Therefore, when the Republican leaders of New York City learned that Abraham Lincoln had accepted the invitation of the Young Men's Republican Club of Brooklyn to deliver an address in Plymouth Church (of which the Abolitionist Henry Ward Beecher was pastor) they secured a change of the place of speaking to a more public and less radical forum-Cooper Union in New York City, in order that they might endorse the meeting by their attendance.

Lincoln had chosen as his theme "Slavery as the Fathers Viewed It," and, carefully preparing the speech by studying "Elliott's Debates," he had written it out in full.

When on February 27, 1860, he stepped upon the large platform of Cooper Union, he found himself surrounded by every Republican leader of New York and Brooklyn, and facing an audience which filled every seat

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and crowded the aisles. After a most complimentary introduction by William Cullen Bryant, the editor of the New York Evening Post, he proceeded to deliver what is generally conceded to be the most conclusive argument that had ever been presented against the thesis of the Northern Democrats in general and Senator Douglas in particular, that the founders of the nation intended that the Federal Government should have no control over slavery in the Territories.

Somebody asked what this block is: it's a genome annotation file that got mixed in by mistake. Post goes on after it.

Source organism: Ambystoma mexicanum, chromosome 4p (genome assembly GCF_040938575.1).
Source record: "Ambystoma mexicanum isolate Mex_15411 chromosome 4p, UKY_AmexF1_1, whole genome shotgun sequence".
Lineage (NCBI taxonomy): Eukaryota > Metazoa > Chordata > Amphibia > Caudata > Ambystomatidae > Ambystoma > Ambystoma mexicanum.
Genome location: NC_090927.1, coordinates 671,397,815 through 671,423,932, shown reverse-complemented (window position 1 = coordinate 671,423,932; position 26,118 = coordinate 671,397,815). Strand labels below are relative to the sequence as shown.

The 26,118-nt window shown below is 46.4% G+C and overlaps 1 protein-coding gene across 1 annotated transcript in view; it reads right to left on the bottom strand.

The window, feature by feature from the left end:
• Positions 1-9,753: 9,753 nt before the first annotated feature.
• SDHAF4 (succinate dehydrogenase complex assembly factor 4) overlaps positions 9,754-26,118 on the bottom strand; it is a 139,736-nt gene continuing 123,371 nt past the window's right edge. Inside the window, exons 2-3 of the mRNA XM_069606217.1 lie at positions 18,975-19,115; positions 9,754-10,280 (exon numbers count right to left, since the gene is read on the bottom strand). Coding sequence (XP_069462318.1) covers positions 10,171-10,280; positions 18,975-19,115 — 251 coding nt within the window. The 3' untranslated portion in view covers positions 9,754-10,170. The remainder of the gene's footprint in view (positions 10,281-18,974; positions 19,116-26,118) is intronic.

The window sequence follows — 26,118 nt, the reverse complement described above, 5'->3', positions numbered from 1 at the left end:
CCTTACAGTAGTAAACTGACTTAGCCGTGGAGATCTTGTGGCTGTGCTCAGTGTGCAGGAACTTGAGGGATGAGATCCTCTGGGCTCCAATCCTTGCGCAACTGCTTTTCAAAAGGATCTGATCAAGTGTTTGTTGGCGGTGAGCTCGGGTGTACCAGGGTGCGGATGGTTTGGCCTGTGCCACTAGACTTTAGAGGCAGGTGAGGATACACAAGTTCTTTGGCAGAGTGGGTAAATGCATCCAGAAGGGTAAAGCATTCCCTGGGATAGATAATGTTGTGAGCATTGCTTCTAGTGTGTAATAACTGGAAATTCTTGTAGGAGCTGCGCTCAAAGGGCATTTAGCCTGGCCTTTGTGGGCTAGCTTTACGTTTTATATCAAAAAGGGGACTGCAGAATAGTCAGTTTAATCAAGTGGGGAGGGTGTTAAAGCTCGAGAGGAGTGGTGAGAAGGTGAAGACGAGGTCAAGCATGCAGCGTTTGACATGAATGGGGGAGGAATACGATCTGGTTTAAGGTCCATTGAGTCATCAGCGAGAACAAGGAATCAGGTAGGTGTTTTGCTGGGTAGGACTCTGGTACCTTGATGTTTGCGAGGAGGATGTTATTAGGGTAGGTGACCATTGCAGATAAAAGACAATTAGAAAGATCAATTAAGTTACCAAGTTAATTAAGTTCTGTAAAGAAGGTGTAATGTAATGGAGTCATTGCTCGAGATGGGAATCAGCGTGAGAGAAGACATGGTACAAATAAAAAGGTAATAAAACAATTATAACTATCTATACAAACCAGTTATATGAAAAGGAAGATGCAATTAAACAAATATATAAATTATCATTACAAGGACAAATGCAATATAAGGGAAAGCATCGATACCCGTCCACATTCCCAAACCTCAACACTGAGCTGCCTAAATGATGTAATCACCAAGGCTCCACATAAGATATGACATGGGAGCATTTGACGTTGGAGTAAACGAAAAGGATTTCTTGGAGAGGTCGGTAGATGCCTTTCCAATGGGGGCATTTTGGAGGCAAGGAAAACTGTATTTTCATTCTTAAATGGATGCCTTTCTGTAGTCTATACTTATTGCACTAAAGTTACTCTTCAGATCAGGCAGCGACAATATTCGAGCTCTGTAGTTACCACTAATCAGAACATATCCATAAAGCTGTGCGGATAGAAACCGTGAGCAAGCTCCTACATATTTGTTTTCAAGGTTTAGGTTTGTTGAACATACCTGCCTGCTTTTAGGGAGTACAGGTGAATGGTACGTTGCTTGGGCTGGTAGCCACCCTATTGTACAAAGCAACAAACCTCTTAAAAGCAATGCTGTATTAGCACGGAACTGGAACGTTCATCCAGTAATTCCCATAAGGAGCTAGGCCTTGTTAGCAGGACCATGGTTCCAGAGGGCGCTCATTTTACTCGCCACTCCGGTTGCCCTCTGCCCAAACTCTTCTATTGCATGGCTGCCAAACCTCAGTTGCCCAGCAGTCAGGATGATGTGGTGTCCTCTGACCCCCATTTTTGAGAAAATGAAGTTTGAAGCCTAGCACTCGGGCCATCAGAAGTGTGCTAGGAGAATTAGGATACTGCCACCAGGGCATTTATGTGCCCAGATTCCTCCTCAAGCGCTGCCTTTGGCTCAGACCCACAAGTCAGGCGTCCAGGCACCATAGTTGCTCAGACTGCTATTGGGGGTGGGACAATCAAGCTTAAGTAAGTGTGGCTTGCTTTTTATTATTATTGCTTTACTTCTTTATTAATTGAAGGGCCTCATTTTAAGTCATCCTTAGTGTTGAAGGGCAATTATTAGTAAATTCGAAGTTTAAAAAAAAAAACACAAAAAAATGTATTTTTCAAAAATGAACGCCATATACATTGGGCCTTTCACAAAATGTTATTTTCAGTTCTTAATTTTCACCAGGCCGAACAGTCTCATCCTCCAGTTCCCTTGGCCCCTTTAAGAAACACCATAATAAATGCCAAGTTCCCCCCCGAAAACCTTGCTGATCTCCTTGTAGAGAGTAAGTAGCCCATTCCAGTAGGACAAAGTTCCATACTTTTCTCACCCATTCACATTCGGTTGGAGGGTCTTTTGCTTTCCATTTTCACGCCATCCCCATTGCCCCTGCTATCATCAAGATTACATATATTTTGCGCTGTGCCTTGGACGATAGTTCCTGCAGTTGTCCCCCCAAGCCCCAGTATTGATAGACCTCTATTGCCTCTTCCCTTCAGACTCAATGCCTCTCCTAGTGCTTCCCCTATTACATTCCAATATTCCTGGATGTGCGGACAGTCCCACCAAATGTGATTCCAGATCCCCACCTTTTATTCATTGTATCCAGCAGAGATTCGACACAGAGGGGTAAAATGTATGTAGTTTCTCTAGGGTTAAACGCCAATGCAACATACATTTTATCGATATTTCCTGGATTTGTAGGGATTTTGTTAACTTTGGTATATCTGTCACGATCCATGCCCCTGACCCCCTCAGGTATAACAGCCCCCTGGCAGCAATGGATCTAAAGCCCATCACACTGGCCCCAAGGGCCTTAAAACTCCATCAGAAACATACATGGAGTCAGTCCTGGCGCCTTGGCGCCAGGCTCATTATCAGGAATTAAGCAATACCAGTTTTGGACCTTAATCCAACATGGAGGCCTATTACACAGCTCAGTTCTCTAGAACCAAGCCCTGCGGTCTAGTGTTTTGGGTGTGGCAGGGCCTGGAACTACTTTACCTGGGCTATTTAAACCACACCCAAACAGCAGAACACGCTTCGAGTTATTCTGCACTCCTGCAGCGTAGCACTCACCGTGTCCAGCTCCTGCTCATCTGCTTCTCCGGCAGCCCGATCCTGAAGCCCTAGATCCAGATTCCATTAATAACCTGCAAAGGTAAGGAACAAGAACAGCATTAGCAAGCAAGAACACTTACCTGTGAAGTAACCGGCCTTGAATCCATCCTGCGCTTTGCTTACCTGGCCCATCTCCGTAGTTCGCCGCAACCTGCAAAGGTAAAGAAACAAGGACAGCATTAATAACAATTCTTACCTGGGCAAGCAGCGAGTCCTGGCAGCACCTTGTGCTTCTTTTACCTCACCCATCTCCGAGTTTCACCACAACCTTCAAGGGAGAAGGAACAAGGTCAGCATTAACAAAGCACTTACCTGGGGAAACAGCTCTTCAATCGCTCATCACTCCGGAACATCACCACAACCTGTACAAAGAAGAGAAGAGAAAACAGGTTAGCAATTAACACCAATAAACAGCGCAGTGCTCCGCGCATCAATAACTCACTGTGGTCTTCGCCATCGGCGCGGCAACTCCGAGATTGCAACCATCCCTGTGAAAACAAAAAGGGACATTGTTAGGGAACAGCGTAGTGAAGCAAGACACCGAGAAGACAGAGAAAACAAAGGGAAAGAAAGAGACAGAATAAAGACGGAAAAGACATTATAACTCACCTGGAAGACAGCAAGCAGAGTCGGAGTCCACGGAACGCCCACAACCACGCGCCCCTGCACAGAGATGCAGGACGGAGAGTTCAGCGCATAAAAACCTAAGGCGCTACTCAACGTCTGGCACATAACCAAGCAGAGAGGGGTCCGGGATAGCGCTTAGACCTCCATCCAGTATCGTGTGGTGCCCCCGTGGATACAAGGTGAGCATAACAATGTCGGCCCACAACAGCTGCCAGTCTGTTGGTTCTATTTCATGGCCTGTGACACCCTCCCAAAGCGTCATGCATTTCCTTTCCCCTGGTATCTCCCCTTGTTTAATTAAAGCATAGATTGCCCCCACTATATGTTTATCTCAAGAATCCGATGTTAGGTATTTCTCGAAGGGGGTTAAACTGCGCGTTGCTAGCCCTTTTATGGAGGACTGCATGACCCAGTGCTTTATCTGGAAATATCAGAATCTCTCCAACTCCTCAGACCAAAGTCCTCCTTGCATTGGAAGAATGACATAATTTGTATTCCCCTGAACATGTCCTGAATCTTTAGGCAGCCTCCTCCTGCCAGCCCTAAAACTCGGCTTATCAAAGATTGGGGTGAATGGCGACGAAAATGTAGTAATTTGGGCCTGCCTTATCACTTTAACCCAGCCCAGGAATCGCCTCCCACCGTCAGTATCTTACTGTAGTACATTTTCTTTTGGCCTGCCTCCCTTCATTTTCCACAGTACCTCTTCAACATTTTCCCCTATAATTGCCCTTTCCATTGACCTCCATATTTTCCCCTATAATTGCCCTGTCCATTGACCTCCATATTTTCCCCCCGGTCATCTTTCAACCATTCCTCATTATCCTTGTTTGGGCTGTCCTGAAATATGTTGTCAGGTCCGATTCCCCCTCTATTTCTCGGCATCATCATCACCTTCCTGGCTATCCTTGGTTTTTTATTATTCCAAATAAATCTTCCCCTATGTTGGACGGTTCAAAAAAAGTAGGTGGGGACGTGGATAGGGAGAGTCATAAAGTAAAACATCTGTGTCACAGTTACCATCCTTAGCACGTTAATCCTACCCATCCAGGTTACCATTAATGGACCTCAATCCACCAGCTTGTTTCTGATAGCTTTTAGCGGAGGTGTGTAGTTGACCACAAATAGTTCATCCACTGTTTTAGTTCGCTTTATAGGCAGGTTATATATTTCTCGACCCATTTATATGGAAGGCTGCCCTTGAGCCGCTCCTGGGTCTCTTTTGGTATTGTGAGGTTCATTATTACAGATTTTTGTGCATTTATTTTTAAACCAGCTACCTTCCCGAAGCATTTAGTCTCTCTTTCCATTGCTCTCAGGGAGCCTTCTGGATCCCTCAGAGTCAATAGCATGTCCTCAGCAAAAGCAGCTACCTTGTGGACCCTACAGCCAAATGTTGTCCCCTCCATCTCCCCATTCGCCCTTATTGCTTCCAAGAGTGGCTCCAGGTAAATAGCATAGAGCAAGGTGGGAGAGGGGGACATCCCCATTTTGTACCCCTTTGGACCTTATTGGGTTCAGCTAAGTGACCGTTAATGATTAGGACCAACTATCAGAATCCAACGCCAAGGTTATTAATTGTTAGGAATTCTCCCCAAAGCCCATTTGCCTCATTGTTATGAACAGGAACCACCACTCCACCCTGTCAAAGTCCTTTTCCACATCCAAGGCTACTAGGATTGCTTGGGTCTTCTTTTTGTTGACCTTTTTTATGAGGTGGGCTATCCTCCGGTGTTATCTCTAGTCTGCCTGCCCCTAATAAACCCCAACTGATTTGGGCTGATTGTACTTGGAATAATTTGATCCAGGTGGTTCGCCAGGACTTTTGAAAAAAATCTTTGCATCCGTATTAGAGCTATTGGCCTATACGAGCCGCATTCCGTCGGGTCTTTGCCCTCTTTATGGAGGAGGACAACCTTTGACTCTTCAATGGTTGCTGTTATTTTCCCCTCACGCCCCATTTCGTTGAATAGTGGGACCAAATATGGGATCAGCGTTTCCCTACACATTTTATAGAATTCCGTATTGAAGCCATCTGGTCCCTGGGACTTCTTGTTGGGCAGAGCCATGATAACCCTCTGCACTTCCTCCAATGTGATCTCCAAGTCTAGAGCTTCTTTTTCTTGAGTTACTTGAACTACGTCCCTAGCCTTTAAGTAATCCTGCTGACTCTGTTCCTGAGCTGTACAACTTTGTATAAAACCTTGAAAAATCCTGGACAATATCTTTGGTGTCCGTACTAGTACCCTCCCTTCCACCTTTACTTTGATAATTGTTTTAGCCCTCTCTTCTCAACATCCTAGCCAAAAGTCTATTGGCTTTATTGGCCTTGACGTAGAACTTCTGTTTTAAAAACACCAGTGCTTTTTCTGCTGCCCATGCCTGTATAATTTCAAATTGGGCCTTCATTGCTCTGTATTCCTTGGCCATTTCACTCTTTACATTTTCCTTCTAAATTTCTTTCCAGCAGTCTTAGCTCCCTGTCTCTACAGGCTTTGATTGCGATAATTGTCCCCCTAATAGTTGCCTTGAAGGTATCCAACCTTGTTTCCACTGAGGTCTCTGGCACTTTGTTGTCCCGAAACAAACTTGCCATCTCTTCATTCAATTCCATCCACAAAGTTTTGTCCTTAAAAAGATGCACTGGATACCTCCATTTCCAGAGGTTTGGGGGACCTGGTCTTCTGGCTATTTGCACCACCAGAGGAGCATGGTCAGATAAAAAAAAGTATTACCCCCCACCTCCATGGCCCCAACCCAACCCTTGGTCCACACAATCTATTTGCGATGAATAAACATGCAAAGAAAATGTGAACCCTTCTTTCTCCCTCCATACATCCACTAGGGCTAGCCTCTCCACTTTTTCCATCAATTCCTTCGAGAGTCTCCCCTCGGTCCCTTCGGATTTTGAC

Says Henry C. Whitney, the friend and biographer of Lincoln:

This great speech is worthy of study. It was the last elaborate speech he ever made. In it he departed somewhat from his former style. The close political student will notice a system, formalism, precision, and rigidity of logic not apparent in former speeches; a terseness and vigor of language of greater emphasis than was before known; an absolute pruning of all redundancies, both in thought and in expression. It was a massive structure of unhewn logic, without an interstice or flaw. Singular to say, the style, in some places, is almost precisely that of John C. Calhoun, yet the speech bears the same relation to the slavery issue, as it then presented itself, that Webster's reply to Hayne bore to "the Constitution and the Union" in 1830. It was a dignified, stately, solemn declaration of the concrete principles of liberty as they existed in the minds of the American people and as they would be enforced by them at the first opportunity.

It was a genuine revelation and surprise. The conservative Evening Post published the speech entire the next day by express order of its venerable editor, whose warmest commendation Lincoln also received. The entire press of the city eulogized it in the highest terms. On the last day of winter, in 1860, Mr. Lincoln awoke to find himself famous; on the first day of winter, in 1860, he was President-elect of this mighty nation.




'The facts with which I shall deal this evening are mainly old and familiar; nor is there anything new in the general use I shall make of them. If there shall be any novelty it will be in the mode of presenting the facts, and the inferences and observations following that presentation. In his speech last autumn at Columbus, Ohio, as reported in the New York Times, Senator Douglas said: